Our goal at Gain Compliance is to create a valuable company. The measure of our success, ultimately, won’t be a passionate mission statement, great company culture, fulfilling work environment, compelling product, or mass adoption with satisfied customers.
Don’t get me wrong: I’m not discounting each of these as vitally important (except for the mission statement piece), but they are the means to an end. The ultimate measure of success for the company is the return it generates for investors.
In the startup world, here’s the hierarchy (low to high) of value creation for a startup.
- Idea: Yes, a good idea for your business is important. But, ideas — even the most brilliant ones — are essentially valueless. They are table stakes to play this game. An entrepreneur who “sells” a company at this stage is generally rewarded only with an offer of employment by the acquirer.
- Team: If you can build a high-functioning team with sought-after skills, you’re starting to create value. Even businesses that never make it past this stage are sometimes purchased for their talent, particularly if their skillset aligns with market demands. (Here’s a great discussion of the environment for “aqui-hire” deals from a few years ago.)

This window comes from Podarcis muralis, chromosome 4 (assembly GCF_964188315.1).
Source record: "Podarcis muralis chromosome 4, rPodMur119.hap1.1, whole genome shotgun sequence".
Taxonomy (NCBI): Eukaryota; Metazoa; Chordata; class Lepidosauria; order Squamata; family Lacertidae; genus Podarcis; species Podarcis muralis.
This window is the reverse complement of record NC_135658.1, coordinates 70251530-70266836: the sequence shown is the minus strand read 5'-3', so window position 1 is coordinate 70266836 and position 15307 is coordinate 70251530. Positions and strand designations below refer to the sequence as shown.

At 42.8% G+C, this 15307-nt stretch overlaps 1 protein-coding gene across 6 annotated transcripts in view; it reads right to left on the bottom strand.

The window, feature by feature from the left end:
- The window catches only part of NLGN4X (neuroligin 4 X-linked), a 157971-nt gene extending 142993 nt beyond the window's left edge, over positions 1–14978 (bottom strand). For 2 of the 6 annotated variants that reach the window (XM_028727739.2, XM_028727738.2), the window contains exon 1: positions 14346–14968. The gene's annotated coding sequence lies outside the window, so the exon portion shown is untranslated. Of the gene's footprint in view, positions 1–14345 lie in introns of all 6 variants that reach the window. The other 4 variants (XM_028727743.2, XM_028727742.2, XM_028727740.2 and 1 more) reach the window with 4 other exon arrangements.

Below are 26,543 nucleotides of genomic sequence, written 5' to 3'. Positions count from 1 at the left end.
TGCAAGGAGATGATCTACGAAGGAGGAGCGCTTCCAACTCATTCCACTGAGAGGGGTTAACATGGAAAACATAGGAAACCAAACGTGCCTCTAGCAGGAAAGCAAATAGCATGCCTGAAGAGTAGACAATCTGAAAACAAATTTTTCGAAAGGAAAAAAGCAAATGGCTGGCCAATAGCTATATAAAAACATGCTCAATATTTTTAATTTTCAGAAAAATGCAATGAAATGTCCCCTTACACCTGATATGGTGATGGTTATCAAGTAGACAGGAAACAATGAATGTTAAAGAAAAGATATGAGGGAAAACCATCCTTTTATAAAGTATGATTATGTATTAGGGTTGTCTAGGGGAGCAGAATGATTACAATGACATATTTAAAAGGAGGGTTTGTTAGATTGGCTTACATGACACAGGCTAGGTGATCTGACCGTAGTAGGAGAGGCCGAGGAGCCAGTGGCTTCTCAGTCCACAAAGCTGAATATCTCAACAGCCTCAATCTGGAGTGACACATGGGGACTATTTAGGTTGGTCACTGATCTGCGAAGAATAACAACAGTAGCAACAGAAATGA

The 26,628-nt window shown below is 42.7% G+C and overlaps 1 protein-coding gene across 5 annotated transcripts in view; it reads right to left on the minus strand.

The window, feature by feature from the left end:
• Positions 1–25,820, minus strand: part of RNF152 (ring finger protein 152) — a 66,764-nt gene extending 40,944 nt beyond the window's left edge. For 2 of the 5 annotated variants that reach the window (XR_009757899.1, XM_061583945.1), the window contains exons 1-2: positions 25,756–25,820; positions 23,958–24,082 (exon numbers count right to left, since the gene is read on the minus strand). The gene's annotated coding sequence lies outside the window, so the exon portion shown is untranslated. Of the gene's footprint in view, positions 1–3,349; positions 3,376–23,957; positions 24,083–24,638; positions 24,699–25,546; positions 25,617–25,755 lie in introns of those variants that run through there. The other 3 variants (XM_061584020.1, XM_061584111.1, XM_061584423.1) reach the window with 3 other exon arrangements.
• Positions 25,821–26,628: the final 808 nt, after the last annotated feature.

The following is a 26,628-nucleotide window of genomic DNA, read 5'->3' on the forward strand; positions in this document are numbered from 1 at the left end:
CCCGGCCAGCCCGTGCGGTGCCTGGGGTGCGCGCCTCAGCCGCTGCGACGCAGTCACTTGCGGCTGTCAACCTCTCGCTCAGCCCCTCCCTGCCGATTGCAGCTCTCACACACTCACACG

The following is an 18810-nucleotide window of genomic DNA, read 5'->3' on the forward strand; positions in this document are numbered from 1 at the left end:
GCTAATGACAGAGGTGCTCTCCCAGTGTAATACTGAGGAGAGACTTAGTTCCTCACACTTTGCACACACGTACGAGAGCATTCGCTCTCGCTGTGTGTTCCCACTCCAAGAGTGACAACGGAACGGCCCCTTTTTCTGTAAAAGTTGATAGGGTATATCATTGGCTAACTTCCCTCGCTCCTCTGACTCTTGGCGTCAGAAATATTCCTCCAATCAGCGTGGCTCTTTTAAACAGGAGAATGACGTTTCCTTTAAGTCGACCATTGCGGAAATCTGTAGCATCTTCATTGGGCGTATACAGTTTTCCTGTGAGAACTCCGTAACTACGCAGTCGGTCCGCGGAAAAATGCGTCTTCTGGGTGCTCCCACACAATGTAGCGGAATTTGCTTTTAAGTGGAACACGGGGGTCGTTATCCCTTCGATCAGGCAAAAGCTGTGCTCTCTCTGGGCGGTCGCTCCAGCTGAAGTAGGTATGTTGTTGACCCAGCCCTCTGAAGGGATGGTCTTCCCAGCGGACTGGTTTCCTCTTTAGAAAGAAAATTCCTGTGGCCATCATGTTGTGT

- Product: Make something that solves a real technology or business problem, and it starts to get interesting. Companies are regularly purchased before market launch for what they’ve built.
- Customers: Demonstrate that people are willing to pay for your product and you’ve removed uncertainty present at the earlier steps. Sometimes, you only have to show a trend of market adoption to realize the value of this step (as seen in the recent acquisition of Trello for 100x its forward revenue projections).
- Business: The greatest value is when you put all of the previous pieces together — team, product, and sales — and add customer support, finance, and administration.
This list constitutes not only the increasing value of a startup, but the escalating complexity and risk inherent in the milestones as well. Each sequential step, executed well, demonstrates traction and positive momentum. At the same time, the music also gets faster as you go: falter on any step and you degrade, if not destroy, the level of value you had previously achieved.
As I mentioned in an earlier post, while the market rewards — and investors demand — speed, it can be challenging to chart and follow a deliberate course.
On Valentine’s Day, Gain Compliance will be six months old. We are very much focused on showing that our idea (#1 above), in conjunction with the team we’ve built (#2), will produce great product (#3).
One step at a time.
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